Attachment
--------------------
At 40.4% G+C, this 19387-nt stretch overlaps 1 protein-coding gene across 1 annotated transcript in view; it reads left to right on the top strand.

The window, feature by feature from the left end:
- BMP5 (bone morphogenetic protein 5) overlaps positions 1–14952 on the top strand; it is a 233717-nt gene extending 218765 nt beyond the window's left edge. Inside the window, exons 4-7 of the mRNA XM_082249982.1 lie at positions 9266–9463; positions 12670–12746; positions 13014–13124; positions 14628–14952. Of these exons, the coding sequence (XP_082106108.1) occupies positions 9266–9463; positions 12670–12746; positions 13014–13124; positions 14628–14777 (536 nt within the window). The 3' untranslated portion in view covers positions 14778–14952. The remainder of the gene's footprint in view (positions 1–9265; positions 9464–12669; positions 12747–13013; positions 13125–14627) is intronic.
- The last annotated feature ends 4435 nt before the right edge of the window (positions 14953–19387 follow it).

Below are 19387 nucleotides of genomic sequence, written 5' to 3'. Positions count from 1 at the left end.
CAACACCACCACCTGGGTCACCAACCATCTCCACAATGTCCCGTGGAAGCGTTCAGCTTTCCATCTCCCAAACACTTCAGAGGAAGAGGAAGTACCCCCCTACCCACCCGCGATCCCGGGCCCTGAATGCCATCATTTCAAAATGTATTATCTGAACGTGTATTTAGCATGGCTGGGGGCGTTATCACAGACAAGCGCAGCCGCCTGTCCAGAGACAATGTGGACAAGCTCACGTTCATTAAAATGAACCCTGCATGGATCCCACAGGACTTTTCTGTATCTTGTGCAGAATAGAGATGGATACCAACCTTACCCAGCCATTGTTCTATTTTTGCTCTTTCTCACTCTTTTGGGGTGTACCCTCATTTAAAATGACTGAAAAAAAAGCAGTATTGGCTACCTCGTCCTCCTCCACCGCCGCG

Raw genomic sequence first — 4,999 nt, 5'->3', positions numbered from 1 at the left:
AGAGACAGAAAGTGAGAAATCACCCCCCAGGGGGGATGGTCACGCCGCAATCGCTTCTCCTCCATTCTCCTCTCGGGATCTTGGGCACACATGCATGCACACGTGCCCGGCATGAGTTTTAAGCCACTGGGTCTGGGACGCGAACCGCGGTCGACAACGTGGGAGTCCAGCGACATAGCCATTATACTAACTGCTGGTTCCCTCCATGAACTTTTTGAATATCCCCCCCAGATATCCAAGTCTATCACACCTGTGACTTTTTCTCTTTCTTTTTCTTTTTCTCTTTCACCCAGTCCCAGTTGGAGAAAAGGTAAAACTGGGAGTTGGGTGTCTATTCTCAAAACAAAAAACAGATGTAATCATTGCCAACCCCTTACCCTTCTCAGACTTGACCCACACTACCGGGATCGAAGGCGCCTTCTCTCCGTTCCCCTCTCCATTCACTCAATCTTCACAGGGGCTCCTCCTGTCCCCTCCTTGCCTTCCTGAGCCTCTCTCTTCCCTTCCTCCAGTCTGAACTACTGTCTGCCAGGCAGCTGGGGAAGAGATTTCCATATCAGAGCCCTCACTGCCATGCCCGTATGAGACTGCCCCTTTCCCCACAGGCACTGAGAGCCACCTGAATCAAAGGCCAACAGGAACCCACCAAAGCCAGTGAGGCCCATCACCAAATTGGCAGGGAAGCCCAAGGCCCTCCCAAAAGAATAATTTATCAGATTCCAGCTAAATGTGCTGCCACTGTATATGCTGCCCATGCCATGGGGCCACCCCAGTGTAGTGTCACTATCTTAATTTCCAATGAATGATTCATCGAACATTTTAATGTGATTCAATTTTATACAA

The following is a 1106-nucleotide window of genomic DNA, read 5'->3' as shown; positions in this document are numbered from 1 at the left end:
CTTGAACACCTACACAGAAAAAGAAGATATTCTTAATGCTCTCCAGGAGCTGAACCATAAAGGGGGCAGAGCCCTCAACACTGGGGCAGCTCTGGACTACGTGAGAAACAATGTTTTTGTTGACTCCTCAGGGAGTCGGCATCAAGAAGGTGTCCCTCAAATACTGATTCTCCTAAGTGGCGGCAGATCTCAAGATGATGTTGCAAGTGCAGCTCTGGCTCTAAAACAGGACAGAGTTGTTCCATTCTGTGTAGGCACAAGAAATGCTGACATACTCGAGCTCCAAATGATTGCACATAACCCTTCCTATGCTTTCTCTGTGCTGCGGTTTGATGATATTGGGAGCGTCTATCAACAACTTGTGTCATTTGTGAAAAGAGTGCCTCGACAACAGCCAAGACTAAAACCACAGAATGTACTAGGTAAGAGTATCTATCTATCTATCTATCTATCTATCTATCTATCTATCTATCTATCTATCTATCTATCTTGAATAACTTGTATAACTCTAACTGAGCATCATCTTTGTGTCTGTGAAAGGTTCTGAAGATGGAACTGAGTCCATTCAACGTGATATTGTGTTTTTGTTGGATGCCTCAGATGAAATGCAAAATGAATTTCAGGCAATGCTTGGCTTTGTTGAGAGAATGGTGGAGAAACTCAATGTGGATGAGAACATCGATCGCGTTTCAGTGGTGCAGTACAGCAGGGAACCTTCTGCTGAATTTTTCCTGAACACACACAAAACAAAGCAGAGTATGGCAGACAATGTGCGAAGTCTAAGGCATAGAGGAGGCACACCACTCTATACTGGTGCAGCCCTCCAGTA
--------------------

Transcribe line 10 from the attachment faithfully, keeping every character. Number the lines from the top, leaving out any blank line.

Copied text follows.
CTTGAACACCTACACAGAAAAAGAAGATATTCTTAATGCTCTCCAGGAGCTGAACCATAAAGGGGGCAGAGCCCTCAACACTGGGGCAGCTCTGGACTACGTGAGAAACAATGTTTTTGTTGACTCCTCAGGGAGTCGGCATCAAGAAGGTGTCCCTCAAATACTGATTCTCCTAAGTGGCGGCAGATCTCAAGATGATGTTGCAAGTGCAGCTCTGGCTCTAAAACAGGACAGAGTTGTTCCATTCTGTGTAGGCACAAGAAATGCTGACATACTCGAGCTCCAAATGATTGCACATAACCCTTCCTATGCTTTCTCTGTGCTGCGGTTTGATGATATTGGGAGCGTCTATCAACAACTTGTGTCATTTGTGAAAAGAGTGCCTCGACAACAGCCAAGACTAAAACCACAGAATGTACTAGGTAAGAGTATCTATCTATCTATCTATCTATCTATCTATCTATCTATCTATCTATCTATCTATCTATCTTGAATAACTTGTATAACTCTAACTGAGCATCATCTTTGTGTCTGTGAAAGGTTCTGAAGATGGAACTGAGTCCATTCAACGTGATATTGTGTTTTTGTTGGATGCCTCAGATGAAATGCAAAATGAATTTCAGGCAATGCTTGGCTTTGTTGAGAGAATGGTGGAGAAACTCAATGTGGATGAGAACATCGATCGCGTTTCAGTGGTGCAGTACAGCAGGGAACCTTCTGCTGAATTTTTCCTGAACACACACAAAACAAAGCAGAGTATGGCAGACAATGTGCGAAGTCTAAGGCATAGAGGAGGCACACCACTCTATACTGGTGCAGCCCTCCAGTA